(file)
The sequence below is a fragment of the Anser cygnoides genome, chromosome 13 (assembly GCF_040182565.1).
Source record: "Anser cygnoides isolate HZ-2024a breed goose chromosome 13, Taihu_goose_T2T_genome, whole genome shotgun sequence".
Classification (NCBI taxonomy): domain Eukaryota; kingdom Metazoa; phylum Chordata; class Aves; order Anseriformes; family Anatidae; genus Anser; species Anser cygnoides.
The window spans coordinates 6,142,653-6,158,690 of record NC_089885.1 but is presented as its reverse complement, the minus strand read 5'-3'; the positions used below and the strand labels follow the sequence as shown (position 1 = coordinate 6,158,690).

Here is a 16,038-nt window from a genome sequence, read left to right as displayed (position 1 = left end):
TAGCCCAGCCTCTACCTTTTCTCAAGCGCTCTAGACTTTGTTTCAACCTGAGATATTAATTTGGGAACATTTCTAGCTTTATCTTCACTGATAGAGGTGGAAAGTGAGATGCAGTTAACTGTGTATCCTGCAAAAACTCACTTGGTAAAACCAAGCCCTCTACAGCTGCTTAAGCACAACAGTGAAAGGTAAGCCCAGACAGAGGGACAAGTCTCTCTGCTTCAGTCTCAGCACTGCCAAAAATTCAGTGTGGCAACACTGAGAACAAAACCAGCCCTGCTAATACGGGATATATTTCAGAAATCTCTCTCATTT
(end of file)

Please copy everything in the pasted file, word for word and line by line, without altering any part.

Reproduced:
The sequence below is a fragment of the Anser cygnoides genome, chromosome 13 (assembly GCF_040182565.1).
Source record: "Anser cygnoides isolate HZ-2024a breed goose chromosome 13, Taihu_goose_T2T_genome, whole genome shotgun sequence".
Classification (NCBI taxonomy): domain Eukaryota; kingdom Metazoa; phylum Chordata; class Aves; order Anseriformes; family Anatidae; genus Anser; species Anser cygnoides.
The window spans coordinates 6,142,653-6,158,690 of record NC_089885.1 but is presented as its reverse complement, the minus strand read 5'-3'; the positions used below and the strand labels follow the sequence as shown (position 1 = coordinate 6,158,690).

Here is a 16,038-nt window from a genome sequence, read left to right as displayed (position 1 = left end):
TAGCCCAGCCTCTACCTTTTCTCAAGCGCTCTAGACTTTGTTTCAACCTGAGATATTAATTTGGGAACATTTCTAGCTTTATCTTCACTGATAGAGGTGGAAAGTGAGATGCAGTTAACTGTGTATCCTGCAAAAACTCACTTGGTAAAACCAAGCCCTCTACAGCTGCTTAAGCACAACAGTGAAAGGTAAGCCCAGACAGAGGGACAAGTCTCTCTGCTTCAGTCTCAGCACTGCCAAAAATTCAGTGTGGCAACACTGAGAACAAAACCAGCCCTGCTAATACGGGATATATTTCAGAAATCTCTCTCATTT